We're sorry, but the page you were seeking does not exist. It may have been moved or expired. Perhaps our search engine can help.
British Columbia officials say there might be no way to clean up acid rock drainage into the Tulsequah River without restarting a mining operation.
And they say that while Alaskans and U.S. officials will be consulted closely throughout the permitting process for the mine, B.C. will retain the exclusive authority to decide whether the developer can proceed.
About 100 Juneau residents heard Wednesday evening from officials of B.C.'s Environmental Assessment Office and three provincial ministries that oversee water, fish and wildlife protection.
The informational meeting highlighted a fundamental disagreement between Alaskans and the provincial government on whether a comprehensive plan for the salmon-rich Taku River watershed is needed before any development is approved. The Taku meets the Tulsequah just downstream of the mine.
Jim Hofweber of the Ministry of Water, Land and Air Protection complained that the existing environmental problem is being played down. The Tulsequah Chief mine, closed by Cominco in 1957, has been leaching toxic metals ever since.
"I want you all to understand there's a problem right now," Hofweber said. "This is not a pristine watershed. ... That isn't clear to a lot of people."
He presented slides showing an orange stain on the riverbank next to the mine. Oxidation underground results in sulfuric acid that dissolves metals in the rock, contributing to periodically excessive levels of lead and copper in waters at the B.C.-Alaska border, he said.
Questioned repeatedly about why B.C. hasn't ordered the current mine owner, Redcorp of Vancouver, to clean it up, Hofweber said there's no way to do it without creating essentially the same infrastructure that mine opponents fear, including a 100-mile road through the wilderness southwest of Atlin.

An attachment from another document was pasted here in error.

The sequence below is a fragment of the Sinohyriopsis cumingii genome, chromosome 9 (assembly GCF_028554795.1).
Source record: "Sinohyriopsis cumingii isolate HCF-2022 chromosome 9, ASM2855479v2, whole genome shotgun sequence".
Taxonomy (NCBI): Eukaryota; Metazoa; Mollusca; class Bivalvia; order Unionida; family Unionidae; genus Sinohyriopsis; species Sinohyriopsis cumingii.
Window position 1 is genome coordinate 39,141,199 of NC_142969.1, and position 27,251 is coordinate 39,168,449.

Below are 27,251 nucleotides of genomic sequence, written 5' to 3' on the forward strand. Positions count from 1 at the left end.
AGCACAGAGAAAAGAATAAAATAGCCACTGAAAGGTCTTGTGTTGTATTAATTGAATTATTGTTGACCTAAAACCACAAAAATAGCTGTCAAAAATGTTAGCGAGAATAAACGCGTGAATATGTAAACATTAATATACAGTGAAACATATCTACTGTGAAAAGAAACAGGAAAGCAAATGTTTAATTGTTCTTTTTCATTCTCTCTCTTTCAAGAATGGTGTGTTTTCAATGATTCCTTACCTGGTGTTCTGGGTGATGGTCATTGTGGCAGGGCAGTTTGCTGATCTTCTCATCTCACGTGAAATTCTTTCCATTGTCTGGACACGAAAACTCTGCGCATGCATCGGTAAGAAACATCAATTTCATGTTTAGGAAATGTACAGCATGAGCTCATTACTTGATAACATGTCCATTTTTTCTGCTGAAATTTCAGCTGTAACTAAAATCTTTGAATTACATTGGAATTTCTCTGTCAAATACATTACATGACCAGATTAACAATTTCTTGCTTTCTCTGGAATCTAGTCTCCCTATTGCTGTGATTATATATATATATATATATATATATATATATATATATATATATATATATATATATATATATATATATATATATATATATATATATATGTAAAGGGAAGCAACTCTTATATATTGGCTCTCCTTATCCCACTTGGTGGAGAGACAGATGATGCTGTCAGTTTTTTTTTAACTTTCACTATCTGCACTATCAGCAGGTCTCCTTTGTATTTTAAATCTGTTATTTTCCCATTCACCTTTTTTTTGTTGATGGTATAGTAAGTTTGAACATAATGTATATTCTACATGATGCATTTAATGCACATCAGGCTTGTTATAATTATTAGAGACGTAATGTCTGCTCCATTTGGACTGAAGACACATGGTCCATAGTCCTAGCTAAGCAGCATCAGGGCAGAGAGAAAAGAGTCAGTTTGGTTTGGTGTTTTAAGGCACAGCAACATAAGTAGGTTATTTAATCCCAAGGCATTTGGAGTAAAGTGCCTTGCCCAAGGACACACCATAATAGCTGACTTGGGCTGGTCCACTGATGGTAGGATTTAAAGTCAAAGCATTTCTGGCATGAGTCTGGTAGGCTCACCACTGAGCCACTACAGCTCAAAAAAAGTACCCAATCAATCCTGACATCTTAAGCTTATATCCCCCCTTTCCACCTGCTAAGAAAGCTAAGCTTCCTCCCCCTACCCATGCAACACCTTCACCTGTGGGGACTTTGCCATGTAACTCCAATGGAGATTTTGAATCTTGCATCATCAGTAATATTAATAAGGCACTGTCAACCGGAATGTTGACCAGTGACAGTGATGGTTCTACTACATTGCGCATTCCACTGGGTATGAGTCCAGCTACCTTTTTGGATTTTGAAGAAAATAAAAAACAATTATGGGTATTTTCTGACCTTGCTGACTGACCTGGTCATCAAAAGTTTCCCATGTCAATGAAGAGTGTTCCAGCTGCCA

Redcorp proposes to end the acid drainage through backfilling in new mining operations. Processed waste rock mixed with cement would squeeze out air and end the oxidation, Hofweber said. "The only thing I'm interested in is stopping this and protecting that river."
Pat Galvin, Alaska's director of governmental coordination, told the B.C. officials that the state "insists" that a bi-national and comprehensive plan be developed for the entire Taku River watershed.
"Alaska supports mineral development but we believe it must be based on the principles of 'doing it right,' " Gov. Tony Knowles said in a written statement. "We do not believe these principles have yet been applied to the Tulsequah Chief mine."
B.C. continues to resist referring the matter to the International Joint Commission, which was set up under a boundary waters treaty.
"We believe there are better ways of developing a relationship that is not simply a one-off (one-time)," said Daphne Stancil of the Environmental Assessment Office.
Stancil said there are nearly as many Americans at the table as Canadians when the EAO's project review committee meets. She said B.C. has invited Alaska to participate in the permit review process, if the mine gets a new certificate of approval next year. A judge last year threw out the previous certificate, saying concerns of B.C. Tlingits had been ignored.
Alaskans won't have power in the administrative review, Hofweber acknowledged. "As far as veto power, there isn't any."
Redcorp officials didn't attend Wednesday's meeting.
"I think that's extremely discourteous and disrespectful," said Chris Zimmer of Juneau, representing the Transboundary Watershed Alliance.
Redcorp President Terry Chandler and Atlin-based representative Terry Zanger did not return phone calls.
Sarah Keeney of the Southeast Alaska Conservation Council questioned whether Redcorp is a solvent company capable of reclamation after the mine is closed or in the event of a catastrophe, such as an earthquake.
Hofweber described Redcorp as "a junior company, one step above prospector status," that is looking to turn the project over to an established developer in return for a share of ownership.
Written comments on the project are being accepted through Jan. 7. They can be sent to Environmental Assessment Office, P.O. Box 9426 Stn Prov Govt, Victoria, B.C. V8W 9V1, Attention: Judith Carder, or e-mailed to email@example.com.
Bill McAllister can be reached at firstname.lastname@example.org.